Special Prosecutor, Kissi Agyebeng, has commenced investigations into alleged corruption and corruption-related offences perpetrated by officials of Bank of Ghana, banks, specialised deposit-taking institutions and financial holding companies.
These institutions have been accused of corrupt-related offences during the banking and financial sector crisis.
In a press statement dated January 25, Mr Agyebeng noted that: “The Office of the Special Prosecutor (OSP) has commenced full investigations into the banking and financial sector crisis which precipitated the collapse of some banks and financial institutions and the financial sector clean up and recapitalisation reforms.”
To bolster investigations, the OSP has entreated members of the general public with knowledge of any corrupt activities carried out by any of the accused to lodge their complaints.
According to the Special Prosecutor, “all necessary and reasonable steps shall be taken to protect the safety and welfare of all informers, whistleblowers and witnesses.”
Meanwhile, the Office of the Special Prosecutor has given the assurance that any individual or institution found complicit will be arrested and prosecuted.
Financial sector clean up
In 2017, the Akufo-Addo-led government implemented the financial sector clean-up initiative to prevent the financial sector from collapsing.
This followed an asset quality review in 2015 and 2016 by the Bank of Ghana. The report noted that there were severe challenges with solvency, liquidity and asset quality in the country’s banking industry.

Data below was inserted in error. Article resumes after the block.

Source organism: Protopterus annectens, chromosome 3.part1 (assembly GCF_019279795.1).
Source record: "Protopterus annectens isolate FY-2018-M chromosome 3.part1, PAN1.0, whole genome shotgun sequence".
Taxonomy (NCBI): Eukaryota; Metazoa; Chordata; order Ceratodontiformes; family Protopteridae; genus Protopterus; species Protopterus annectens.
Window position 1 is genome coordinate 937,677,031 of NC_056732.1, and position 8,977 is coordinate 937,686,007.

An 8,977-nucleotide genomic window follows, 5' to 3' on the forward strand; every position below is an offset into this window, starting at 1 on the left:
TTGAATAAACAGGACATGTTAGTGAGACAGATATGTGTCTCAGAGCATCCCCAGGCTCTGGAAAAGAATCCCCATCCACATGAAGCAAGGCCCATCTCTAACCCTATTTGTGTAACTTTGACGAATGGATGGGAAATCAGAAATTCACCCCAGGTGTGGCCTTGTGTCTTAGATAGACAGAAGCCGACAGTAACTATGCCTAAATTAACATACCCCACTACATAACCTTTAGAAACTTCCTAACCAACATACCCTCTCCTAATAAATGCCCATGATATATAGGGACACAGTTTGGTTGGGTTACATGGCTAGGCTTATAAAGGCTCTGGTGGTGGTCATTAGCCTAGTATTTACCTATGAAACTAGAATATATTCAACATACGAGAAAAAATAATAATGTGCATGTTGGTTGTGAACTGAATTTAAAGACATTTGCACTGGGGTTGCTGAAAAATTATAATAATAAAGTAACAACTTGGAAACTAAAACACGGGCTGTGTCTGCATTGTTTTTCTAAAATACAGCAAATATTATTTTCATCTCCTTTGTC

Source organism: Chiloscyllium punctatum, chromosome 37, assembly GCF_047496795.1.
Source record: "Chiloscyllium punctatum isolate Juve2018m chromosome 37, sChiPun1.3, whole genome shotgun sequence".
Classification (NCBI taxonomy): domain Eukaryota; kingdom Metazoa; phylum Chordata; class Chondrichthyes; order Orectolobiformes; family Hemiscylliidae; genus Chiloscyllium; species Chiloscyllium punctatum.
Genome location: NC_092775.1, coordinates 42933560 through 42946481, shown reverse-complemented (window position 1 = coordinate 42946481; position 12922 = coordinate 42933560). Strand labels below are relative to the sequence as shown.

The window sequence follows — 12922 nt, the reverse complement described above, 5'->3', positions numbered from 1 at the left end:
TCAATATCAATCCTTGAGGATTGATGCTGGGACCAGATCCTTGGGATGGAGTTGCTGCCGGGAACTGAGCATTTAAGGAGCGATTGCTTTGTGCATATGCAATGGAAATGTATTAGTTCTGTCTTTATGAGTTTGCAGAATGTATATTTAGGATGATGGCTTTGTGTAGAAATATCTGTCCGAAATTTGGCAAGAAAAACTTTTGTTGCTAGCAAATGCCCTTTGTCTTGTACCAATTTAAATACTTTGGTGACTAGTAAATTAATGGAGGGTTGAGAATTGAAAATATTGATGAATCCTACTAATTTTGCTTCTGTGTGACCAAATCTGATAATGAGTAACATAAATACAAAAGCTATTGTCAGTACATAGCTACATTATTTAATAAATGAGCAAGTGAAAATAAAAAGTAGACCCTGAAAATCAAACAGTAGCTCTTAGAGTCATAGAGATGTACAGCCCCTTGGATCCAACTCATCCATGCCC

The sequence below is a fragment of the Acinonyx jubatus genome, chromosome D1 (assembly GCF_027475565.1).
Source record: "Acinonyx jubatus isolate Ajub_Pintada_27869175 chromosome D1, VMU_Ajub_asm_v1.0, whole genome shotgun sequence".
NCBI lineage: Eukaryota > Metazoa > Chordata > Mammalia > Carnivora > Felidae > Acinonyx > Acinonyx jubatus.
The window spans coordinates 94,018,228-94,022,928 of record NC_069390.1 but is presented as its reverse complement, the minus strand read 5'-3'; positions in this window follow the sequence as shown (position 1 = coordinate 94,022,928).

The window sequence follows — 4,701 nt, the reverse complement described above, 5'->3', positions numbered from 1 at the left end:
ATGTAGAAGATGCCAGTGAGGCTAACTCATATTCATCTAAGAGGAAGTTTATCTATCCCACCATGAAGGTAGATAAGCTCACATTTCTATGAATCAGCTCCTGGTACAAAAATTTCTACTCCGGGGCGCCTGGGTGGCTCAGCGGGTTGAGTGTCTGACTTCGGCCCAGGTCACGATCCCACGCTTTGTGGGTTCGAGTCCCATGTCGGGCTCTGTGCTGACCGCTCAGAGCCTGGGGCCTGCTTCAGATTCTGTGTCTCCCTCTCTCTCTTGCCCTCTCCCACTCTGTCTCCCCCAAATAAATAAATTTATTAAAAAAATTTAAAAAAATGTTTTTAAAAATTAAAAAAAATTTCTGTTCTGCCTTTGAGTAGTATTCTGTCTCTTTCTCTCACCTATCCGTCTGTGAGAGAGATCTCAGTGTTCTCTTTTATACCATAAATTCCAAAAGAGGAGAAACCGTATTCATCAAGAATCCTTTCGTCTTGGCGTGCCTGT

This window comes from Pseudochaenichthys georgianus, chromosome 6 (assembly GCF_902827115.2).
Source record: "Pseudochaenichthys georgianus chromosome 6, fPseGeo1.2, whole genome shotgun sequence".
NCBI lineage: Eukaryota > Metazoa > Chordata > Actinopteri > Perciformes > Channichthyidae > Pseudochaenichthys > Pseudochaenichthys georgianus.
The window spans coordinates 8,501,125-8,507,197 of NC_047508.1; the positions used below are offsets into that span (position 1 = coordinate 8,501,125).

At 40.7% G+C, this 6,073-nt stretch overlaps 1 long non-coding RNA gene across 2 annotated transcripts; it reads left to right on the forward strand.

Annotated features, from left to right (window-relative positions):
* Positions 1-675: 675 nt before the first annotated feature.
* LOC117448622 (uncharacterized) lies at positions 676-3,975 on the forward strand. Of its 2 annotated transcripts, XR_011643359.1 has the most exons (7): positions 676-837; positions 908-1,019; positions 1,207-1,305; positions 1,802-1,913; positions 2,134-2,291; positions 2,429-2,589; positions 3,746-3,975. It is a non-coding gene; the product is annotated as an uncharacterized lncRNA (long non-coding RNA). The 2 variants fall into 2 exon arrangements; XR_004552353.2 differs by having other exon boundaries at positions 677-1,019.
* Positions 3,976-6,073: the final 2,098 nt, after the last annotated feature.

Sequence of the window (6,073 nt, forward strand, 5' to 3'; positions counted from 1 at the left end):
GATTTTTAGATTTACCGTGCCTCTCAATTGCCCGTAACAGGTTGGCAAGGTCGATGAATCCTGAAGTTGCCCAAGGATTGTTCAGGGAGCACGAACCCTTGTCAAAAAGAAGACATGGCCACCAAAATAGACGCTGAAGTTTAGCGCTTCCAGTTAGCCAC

According to reports, about nine banks, 23 savings and loans companies, 386 microfinance companies and 53 fund management institutions were collapsed.
Many employees lost their jobs due to the financial sector clean-up.
Vice-President Dr Mahamudu Bawumia justified the government’s actions, insisting that the decision to clean the banking sector was painful but very necessary.
The Vice President, speaking at the Industrial and Commercial Workers Union’s 11th Quadrennial Delegates Conference at the University of Professional Studies, Accra (UPSA) held last year likened the issue to cancer in the throat that needed to be cut off to avert further spread of the cancerous cells.
“We had a situation where you had cancer and it is in your throat and if you don’t cut it off, it’s gonna spread and we had to cut it off. “In the end, we saved the banking system and the bigger financial system and safeguarded the hard-earned lifetime investments of 4.6 million depositors many of whom are workers.
We would have had a collapse and this economy would not have recovered that easily if everybody lost their savings in the bank,” he said.